I would wake up first usually.
With the three-hour time difference we were late to bed, late to rise girls when we traveled back East ~ opposite of the way we lived our lives back home.
I would sneak out of my childhood bed, that I loved sharing with Anna during our visits, and go downstairs for a cup of coffee, for some reason it was always better at my parents house.
She would wake up, realize I wasn’t there anymore and come snuggle on my lap, burying her head in my chest. I was proud of her, my beautiful daughter. She was kind, sweet and so loving.
By the third day of our visit it was no longer my lap she would cuddle up in but rather Nana’s, it always took her a few days to totally warm up after being apart for so long. Warming up in new surroundings was her norm, always staying by her mama’s side until she was comfortable. I wasn’t worried, just proud that she knew what she needed.
This morning as my nieces and nephew came down from their nights rest they climbed into their parent’s laps.
I miss my girl.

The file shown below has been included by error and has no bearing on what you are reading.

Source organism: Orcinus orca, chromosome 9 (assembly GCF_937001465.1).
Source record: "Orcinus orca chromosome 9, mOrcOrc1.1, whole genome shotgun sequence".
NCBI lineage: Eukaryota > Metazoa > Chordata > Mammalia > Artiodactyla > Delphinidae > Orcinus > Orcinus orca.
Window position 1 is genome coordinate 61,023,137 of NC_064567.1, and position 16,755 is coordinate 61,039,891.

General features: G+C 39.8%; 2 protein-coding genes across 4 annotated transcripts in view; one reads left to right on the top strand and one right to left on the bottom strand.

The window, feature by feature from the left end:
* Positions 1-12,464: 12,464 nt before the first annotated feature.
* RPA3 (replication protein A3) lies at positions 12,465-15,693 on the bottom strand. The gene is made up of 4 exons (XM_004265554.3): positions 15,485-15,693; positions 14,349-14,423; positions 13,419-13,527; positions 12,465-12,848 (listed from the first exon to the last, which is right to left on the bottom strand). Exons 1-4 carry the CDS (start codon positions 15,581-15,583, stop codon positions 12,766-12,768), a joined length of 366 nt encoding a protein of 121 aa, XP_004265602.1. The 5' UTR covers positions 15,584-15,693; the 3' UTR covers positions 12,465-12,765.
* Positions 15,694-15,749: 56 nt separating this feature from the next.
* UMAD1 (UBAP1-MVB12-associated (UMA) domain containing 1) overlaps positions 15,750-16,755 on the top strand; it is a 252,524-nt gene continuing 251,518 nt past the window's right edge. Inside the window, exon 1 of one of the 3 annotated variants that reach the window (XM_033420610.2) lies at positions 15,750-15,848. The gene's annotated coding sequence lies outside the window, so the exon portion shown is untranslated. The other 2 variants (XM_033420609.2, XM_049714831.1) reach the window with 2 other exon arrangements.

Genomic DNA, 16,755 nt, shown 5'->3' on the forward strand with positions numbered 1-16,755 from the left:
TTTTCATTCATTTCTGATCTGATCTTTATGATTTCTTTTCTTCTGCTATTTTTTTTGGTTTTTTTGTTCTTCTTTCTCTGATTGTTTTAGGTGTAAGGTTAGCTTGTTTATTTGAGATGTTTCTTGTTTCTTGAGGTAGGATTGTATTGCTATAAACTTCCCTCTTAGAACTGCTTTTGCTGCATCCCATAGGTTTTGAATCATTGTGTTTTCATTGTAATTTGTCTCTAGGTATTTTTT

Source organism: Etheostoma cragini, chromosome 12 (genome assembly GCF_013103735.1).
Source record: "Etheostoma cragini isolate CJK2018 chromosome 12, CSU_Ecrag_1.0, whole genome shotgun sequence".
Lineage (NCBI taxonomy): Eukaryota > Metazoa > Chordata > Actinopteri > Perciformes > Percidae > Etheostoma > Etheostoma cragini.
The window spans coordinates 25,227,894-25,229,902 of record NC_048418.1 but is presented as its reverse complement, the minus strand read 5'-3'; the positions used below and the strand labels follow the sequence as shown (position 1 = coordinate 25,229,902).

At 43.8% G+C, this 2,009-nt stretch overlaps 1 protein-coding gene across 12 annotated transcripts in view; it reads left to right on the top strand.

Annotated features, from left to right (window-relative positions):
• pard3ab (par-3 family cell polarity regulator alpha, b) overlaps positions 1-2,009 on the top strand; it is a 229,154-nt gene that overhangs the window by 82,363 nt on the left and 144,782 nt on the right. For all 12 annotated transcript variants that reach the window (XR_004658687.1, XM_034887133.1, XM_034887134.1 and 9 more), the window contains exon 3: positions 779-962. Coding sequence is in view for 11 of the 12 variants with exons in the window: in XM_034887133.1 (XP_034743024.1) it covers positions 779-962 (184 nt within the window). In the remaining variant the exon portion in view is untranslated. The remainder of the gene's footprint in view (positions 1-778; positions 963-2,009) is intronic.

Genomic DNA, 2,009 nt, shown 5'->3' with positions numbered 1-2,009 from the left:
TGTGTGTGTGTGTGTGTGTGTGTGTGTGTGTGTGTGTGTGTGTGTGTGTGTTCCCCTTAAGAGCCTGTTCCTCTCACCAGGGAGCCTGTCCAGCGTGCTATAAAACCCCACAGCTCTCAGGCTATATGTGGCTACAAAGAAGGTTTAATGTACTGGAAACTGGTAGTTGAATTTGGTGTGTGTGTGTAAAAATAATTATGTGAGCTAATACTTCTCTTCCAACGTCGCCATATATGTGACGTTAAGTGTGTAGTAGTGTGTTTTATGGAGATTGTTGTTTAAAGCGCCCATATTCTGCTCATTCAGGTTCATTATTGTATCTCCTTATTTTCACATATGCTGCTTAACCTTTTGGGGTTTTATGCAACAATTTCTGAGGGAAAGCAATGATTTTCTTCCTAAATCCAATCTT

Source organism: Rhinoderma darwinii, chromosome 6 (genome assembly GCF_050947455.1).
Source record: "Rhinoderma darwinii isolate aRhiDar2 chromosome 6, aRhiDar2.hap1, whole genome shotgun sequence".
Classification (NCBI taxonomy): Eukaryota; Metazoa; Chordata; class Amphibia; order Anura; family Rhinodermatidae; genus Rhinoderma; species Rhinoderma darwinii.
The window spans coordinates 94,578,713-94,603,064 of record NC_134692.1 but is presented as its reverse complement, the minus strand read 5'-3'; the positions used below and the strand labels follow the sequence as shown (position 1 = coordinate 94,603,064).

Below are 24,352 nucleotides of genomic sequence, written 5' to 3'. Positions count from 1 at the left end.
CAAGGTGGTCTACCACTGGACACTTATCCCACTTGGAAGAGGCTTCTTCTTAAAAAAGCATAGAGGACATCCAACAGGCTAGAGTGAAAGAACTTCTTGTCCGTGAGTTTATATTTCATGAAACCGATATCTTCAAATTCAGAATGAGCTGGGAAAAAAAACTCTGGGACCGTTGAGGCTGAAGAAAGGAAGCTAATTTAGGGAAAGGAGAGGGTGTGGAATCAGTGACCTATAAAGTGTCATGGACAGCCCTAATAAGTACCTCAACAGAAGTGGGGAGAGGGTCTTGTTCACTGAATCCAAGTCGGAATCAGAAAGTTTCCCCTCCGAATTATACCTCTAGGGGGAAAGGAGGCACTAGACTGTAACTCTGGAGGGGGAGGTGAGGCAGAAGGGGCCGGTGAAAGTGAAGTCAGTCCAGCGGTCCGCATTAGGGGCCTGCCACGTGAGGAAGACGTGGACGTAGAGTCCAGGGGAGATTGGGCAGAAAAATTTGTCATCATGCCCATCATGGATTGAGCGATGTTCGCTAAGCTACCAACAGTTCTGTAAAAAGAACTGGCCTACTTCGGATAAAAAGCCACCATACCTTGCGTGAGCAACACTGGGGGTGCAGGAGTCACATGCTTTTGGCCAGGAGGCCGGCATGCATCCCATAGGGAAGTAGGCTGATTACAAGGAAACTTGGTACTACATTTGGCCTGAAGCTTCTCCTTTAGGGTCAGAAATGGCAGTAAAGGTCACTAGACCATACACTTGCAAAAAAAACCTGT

In Oregon I’ve had 10 months of my new norm, and the expectation of hearing footsteps running down the stairs and feeling my little one curl up with me is no longer there. I’ve created a new norm of kissing my girls pictures each night before I go to bed, thanking God for taking care of them one more day while we are apart and holding Anna’s blanket tight when the reality of my life hits me in the morning.
This morning, for some reason, I wanted so desperately for my girl to come running down the steps alongside her cousins and curl up in my lap.
I wanted to feel her sleepy head on my chest and squeeze her tight as we snuggled, both trying to adjust to the three-hour difference. This morning I needed my girl close so I could warm up to my new norm, a norm I don’t want but have no choice in settling into.